The Fragility of Momentum

In purely scientific terms, momentum is a quantifiable amount of energy, calculated by multiplying mass by velocity.  However, in sport, it seems “momentum” is one of those intangible measures where the power seems largely dependent on perspective.  I suggest that it is the commentators and pundits who are always looking for and analysing momentum.  And the momentum that is found is usually coloured by a desire to find a hint of a turn-around in form of the team for whom the said commentators barrack. Let’s face it: Professional, unbiased journalism is largely a thing of the past.  Most commentators barrack for one team or the other (except for the neutral sages).  Warnie is the worst but he is by no means alone.  How often is the “momentum” said to be with the team that actually lost the match, or is behind in the series?

In the real world, momentum does not change dramatically unless an appropriate opposite force is applied.  In cricket, momentum seems to change as the teams move from one match to the next.  Why?  I would argue that changes in conditions and team composition in many cases negate momentum from the last match.  And in sporting terms, what is momentum?  It’s not a scientifically measurable force but a perception of physiological advantage.

After a good last day in the 3rd Test, some were saying that Australia headed into the 4th Test with the momentum.  If Australia had limped home to a draw, clinging by a thread, nine wickets down, would England have had the momentum?  And would that have made one iota of difference to the 4th Test?  I don’t think so.  Key events that may have had an influence on the 4th Test were determined by the unavailability of Flintoff and the inclusion of Clark.

Who carried the momentum from the 1st Test?  Australia outplayed England totally and took many positives from that match.  While England may not have had momentum, even from the final day, they would have been psychologically buoyed from escaping.  Did any of that have an effect on the 2nd Test?  I don’t think so.  England swung the ball and Australia crumbled in the 1st innings of the Test.  England won comfortably, but only after Australia amassed 406 runs in the final innings of that match, finishing the latter part of the innings strongly.  Did that mean Australia took some momentum into the 3rd Test?  I don’t think so (or if it did, it didn’t count for much).  England swung the ball and Australia crumbled in the 1st innings of the 3rd Test.

Will the Poms take momentum into the 5th Test following a rollicking three hours of tonking in the closing stages of the 4th Test?  I really don’t think so – it was pretty meaningless.  When the cause is utterly lost, the mind and muscles enter a state of relaxation that it is impossible to simulate in pressure situations.  When there is nothing to lose, why not have a dip?  On rare occasions, the match may even be saved.  Botham did it in 1981.  Many great innings were played against the backdrop of futility.  Astle did it in 2002 with his record double century, Johnson did it in 2009 at Cape Town, Warnie, Lee and Kasper did it at Edgbaston in 2005 (and almost came up trumps).  Even Clarke at Lord’s.  The list goes on…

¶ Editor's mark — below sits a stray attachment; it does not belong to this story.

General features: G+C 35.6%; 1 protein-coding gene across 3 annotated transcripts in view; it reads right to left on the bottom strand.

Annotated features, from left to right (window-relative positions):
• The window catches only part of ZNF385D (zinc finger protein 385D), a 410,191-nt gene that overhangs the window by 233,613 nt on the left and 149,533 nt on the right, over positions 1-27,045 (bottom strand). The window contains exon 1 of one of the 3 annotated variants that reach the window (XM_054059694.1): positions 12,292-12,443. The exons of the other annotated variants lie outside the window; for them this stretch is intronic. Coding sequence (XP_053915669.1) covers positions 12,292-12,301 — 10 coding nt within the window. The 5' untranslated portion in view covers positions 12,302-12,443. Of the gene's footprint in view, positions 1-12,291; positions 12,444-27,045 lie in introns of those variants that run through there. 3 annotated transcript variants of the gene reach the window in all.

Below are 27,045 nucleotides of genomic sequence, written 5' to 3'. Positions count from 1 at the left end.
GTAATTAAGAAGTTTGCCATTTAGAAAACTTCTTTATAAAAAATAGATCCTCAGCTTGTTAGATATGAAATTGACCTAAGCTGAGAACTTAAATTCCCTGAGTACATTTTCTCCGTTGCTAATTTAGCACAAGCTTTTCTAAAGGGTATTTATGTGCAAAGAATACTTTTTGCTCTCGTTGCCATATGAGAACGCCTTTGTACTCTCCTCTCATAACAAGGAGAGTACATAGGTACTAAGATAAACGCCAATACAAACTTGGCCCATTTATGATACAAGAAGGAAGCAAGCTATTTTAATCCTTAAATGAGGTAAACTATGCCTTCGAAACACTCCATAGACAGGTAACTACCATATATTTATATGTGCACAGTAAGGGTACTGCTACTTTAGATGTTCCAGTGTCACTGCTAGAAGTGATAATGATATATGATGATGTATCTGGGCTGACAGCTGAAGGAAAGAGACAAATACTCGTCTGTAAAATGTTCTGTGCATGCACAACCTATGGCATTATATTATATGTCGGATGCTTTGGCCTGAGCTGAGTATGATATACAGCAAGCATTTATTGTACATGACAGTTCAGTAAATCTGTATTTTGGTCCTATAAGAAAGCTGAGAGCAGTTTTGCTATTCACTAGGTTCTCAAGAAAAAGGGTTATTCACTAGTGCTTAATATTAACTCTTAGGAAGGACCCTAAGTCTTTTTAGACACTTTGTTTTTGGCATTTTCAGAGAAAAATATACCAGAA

Swann, Broad and their buddies batted well but nobody should be fooled into reading to much into it.  They chanced their arm on a good pitch and succeeded for three hours.  Unfortunately for Australia, it is those foolish Australian selectors who seem to be taking the most notice.  In disturbing comments last week, while being exceedingly generous towards the ability of the Australian selection policy, Andrew Hilditch noted that Stuart Clark’s figures were the worst of the match (of the Aussies) and that his place was by no means assured.  Surely he is joking.  Clark’s inclusion immediately paid dividends for Australia.  He ripped out the middle order (maybe not such a great feat) but more importantly came on at first change and brought great pressure to bear.  There was no relief.  This seemed to inspire Johnson to follow suit and so on it went.

Once Clark was in the team, plenty of Pommies were admitting they had dreaded his inclusion.  Graeme Smith echoed similar sentiments when he was relieved that South Africa did not have the prospect of contending with Clark last summer.  Conversely, the Poms were putting their full support behind a terribly out of form Johnson to be picked for the 3rd Test – why would you do that if you really thought it would help your opposition?  The Australian selectors took four Tests to chose the right team – why would they assist England to wrestle back the momentum for the deciding 5th Test?

4 thoughts on “The Fragility of Momentum

  1. Pingback: Dongles :: Cricket Visionary :: Articles and Opinions on Test Cricket » Blog Archive » Bloody Muddy Manchester

  2. shock and awe! i agree! momentum shift is oftentimes a media beat up to fill news reports and column inches. england players bought into it before cardiff and damn nearly paid the price. paradoxically, it seems that england performs best when fleet street expects them to lose. i also think it’s madness to drop clark. but he such a good guy that he will take it with grace and humility and talk up the importance of a spinner on a dry oval track. a fast bowler making spin. watch this space…

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